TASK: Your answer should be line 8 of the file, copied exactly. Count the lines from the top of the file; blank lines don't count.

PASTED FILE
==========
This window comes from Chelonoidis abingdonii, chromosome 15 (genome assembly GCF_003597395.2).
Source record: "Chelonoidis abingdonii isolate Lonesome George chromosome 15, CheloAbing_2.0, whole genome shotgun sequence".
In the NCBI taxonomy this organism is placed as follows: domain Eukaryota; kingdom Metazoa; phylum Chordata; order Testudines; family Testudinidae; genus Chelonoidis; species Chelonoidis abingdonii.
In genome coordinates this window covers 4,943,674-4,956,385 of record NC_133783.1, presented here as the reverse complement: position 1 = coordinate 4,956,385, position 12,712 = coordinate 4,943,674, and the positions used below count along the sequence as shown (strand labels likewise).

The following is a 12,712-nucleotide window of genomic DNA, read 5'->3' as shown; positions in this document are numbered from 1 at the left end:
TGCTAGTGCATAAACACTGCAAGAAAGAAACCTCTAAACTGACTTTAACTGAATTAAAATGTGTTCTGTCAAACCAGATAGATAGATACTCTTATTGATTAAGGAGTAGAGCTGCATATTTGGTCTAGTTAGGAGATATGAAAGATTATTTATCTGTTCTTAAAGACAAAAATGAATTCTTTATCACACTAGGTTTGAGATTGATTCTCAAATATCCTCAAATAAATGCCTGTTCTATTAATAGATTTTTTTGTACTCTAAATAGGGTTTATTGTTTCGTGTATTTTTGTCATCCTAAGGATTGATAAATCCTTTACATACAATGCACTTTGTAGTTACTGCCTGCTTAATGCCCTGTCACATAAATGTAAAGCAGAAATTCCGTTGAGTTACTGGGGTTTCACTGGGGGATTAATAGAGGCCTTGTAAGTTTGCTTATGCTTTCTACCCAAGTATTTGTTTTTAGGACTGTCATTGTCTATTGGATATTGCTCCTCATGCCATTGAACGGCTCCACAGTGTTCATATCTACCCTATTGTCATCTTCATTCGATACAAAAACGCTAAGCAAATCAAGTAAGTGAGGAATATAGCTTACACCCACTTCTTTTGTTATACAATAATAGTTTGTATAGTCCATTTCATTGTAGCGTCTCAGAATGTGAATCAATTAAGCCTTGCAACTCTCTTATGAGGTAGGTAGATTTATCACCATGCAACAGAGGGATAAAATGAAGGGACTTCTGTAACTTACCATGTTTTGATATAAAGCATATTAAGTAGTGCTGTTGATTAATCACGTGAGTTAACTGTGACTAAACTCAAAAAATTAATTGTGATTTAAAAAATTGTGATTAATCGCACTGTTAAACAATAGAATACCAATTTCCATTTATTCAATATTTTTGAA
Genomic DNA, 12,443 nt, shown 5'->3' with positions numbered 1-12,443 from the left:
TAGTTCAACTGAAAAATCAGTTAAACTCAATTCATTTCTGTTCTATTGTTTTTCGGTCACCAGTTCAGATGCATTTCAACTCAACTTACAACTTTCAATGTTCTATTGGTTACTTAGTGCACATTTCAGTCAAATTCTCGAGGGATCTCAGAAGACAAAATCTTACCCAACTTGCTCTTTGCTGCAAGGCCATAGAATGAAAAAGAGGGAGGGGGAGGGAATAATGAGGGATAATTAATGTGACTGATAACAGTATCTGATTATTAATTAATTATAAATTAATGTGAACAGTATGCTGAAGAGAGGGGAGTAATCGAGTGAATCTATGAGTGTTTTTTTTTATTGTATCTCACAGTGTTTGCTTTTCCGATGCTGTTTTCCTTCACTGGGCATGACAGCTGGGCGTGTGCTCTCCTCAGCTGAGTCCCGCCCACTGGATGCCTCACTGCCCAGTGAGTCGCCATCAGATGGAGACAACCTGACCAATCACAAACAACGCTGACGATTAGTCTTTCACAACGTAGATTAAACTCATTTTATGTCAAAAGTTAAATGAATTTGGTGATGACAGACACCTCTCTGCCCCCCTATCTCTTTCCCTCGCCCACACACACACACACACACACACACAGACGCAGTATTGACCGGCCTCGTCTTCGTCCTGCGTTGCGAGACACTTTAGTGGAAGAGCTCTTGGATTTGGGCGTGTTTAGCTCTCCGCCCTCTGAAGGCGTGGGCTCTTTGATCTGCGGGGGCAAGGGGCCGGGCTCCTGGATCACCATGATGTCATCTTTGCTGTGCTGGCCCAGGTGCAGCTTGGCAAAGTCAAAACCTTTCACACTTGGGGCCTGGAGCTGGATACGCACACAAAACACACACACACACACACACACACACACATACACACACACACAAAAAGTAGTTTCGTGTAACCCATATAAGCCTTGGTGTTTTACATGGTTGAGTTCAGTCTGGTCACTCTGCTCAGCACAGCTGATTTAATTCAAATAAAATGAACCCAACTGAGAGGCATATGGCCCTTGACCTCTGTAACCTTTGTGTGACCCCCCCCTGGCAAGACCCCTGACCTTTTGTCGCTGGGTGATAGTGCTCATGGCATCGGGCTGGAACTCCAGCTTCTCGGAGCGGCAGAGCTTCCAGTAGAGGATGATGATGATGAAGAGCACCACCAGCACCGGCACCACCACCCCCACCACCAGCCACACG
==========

TAGTTCAACTGAAAAATCAGTTAAACTCAATTCATTTCTGTTCTATTGTTTTTCGGTCACCAGTTCAGATGCATTTCAACTCAACTTACAACTTTCAATGTTCTATTGGTTACTTAGTGCACATTTCAGTCAAATTCTCGAGGGATCTCAGAAGACAAAATCTTACCCAACTTGCTCTTTGCTGCAAGGCCATAGAATGAAAAAGAGGGAGGGGGAGGGAATAATGAGGGATAATTAATGTGACTGATAACAGTATCTGATTATTAATTAATTATAAATTAATGTGAACAGTATGCTGAAGAGAGGGGAGTAATCGAGTGAATCTATGAGTGTTTTTTTTTATTGTATCTCACAGTGTTTGCTTTTCCGATGCTGTTTTCCTTCACTGGGCATGACAGCTGGGCGTGTGCTCTCCTCAGCTGAGTCCCGCCCACTGGATGCCTCACTGCCCAGTGAGTCGCCATCAGATGGAGACAACCTGACCAATCACAAACAACGCTGACGATTAGTCTTTCACAACGTAGATTAAACTCATTTTATGTCAAAAGTTAAATGAATTTGGTGATGACAGACACCTCTCTGCCCCCCTATCTCTTTCCCTCGCCCACACACACACACACACACACACACAGACGCAGTATTGACCGGCCTCGTCTTCGTCCTGCGTTGCGAGACACTTTAGTGGAAGAGCTCTTGGATTTGGGCGTGTTTAGCTCTCCGCCCTCTGAAGGCGTGGGCTCTTTGATCTGCGGGGGCAAGGGGCCGGGCTCCTGGATCACCATGATGTCATCTTTGCTGTGCTGGCCCAGGTGCAGCTTGGCAAAGTCAAAACCTTTCACACTTGGGGCCTGGAGCTGGATACGCACACAAAACACACACACACACACACACACACACACATACACACACACACAAAAAGTAGTTTCGTGTAACCCATATAAGCCTTGGTGTTTTACATGGTTGAGTTCAGTCTGGTCACTCTGCTCAGCACAGCTGATTTAATTCAAATAAAATGAACCCAACTGAGAGGCATATGGCCCTTGACCTCTGTAACCTTTGTGTGACCCCCCCCTGGCAAGACCCCTGACCTTTTGTCGCTGGGTGATAGTGCTCATGGCATCGGGCTGGAACTCCAGCTTCTCGGAGCGGCAGAGCTTCCAGTAGAGGATGATGATGATGAAGAGCACCACCAGCACCGGCACCACCACCCCCACCACCAGCCACACG